Subverting language seems to be a preoccupation on the Left, as amply illustrated by the misappropriation of the word “liberal” itself (see here). Another distortion is in the Left’s use of the word “profit,” but with no direct change in its meaning as the excess of business revenue over costs. Rather, there is a peculiar innuendo often attached to “profit” by Leftists. This point is developed more fully in “Liberals Make Profit a Dirty Word.” Too often, profit is characterized as undeserved, motivated by ill-will, evil. The author, Stephen Carter, notes that so many of those opposed to the Supreme Court’s recent Hobby Lobby decision, which struck down certain forms of mandated contraception benefits, were aggrieved by the fact that Hobby Lobby is a “for-profit” enterprise. Could anything be less relevant to the decision? And yet…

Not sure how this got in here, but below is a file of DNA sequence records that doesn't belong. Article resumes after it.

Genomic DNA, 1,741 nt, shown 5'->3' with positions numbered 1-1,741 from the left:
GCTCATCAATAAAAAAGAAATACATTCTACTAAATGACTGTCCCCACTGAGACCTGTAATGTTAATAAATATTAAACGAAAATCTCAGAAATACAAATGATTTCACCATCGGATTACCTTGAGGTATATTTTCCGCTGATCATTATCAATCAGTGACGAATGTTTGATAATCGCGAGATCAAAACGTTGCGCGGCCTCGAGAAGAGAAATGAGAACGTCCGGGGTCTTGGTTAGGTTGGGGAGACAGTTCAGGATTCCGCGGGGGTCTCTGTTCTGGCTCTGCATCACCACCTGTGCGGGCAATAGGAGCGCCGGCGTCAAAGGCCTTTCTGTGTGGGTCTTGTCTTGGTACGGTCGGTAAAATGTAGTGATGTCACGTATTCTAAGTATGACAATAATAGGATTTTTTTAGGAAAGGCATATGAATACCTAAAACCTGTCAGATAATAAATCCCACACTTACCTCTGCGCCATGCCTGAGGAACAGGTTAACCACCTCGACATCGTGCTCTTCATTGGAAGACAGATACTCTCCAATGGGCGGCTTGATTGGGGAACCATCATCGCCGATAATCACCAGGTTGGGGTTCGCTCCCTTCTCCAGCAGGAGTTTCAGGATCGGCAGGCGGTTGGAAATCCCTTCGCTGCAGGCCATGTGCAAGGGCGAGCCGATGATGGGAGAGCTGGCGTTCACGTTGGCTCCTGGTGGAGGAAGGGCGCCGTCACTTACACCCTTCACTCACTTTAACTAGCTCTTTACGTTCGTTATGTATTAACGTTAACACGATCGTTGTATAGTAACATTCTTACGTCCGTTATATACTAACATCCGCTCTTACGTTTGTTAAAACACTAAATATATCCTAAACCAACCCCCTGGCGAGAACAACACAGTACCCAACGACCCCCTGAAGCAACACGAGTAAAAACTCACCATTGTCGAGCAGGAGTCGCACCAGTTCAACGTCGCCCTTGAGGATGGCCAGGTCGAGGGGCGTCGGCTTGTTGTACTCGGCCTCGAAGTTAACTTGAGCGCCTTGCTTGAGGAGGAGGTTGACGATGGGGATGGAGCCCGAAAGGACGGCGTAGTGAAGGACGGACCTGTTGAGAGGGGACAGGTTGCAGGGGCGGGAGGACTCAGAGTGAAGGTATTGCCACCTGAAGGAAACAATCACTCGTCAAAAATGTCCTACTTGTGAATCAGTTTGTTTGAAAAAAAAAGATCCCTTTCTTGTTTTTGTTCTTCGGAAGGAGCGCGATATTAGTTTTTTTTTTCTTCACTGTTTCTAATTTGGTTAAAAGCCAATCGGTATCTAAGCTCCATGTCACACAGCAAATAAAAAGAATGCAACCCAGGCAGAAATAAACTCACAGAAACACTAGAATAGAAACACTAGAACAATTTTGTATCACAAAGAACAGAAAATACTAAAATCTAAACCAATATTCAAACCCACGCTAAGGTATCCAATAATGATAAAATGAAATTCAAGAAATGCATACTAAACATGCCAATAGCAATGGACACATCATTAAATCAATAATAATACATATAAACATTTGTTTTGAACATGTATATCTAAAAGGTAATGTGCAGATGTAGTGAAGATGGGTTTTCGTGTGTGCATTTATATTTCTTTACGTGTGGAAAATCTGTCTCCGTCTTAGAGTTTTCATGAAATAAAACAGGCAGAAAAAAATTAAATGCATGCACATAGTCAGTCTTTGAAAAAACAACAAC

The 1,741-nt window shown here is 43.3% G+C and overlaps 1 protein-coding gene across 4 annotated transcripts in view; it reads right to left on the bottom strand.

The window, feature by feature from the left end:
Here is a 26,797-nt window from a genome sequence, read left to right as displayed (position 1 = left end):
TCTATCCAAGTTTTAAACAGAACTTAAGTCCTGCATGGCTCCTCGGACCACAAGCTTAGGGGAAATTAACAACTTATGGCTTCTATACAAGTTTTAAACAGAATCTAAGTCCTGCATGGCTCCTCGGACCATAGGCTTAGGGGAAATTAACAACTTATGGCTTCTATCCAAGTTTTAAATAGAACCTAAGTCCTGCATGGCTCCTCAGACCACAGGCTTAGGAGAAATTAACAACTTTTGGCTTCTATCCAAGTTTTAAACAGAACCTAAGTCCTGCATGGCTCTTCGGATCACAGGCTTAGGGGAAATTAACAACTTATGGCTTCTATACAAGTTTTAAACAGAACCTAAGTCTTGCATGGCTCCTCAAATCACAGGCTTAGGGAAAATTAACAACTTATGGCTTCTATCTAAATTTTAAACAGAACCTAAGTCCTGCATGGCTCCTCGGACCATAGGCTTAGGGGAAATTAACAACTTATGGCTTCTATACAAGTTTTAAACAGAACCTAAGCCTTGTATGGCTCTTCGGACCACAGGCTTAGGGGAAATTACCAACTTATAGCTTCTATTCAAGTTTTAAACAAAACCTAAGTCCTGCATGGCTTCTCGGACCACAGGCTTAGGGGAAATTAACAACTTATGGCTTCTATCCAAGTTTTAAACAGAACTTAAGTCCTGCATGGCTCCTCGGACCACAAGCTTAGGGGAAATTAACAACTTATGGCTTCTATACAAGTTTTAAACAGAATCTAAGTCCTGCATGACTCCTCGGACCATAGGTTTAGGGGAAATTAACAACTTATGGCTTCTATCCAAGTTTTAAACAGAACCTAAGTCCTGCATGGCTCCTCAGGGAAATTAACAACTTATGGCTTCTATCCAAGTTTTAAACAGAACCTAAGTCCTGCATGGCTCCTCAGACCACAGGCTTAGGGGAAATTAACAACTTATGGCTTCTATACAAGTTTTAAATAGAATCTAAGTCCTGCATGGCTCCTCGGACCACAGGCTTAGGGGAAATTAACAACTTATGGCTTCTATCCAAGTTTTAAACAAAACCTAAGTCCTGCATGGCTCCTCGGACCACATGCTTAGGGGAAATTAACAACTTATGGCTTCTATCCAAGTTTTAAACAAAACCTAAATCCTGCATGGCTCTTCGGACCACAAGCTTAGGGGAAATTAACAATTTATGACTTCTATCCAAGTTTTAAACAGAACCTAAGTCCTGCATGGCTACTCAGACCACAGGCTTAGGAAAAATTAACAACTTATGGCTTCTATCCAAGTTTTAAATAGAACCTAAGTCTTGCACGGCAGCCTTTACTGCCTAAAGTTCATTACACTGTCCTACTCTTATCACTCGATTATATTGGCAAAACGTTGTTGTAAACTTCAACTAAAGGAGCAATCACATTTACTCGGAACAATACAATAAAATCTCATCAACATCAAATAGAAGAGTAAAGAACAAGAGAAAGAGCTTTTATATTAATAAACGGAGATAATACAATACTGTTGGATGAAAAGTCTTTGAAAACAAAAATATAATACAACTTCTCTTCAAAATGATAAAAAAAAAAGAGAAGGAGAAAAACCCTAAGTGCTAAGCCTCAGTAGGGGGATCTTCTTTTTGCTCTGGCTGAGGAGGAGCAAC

So far, the number of e-mails accurately describing the decision is, as my physics professors used to say, arbitrarily close to zero. But there’s one underlying fact they all get right: the justices ruled in favor of a “for-profit” employer. This little hyphenated term appears in e-mail after e-mail, suggesting that it’s the for-profitness that creates the perniciousness.
Profit is simply what a business earns as a return to its capital and entrepreneurship. It is a reward for risks taken, and it actually measures gains from voluntary exchange corresponding to benefits derived by customers. As Carter points out, profits provide a signal directing resources to flow toward their highest-valued uses, a social function that central planners can never replicate. Casting aspersions at “profits” or an enterprise’s for-profit status is no more righteous than a generalization that wages are wicked. Some qualification is needed for either sort of condemnation to have pertinence.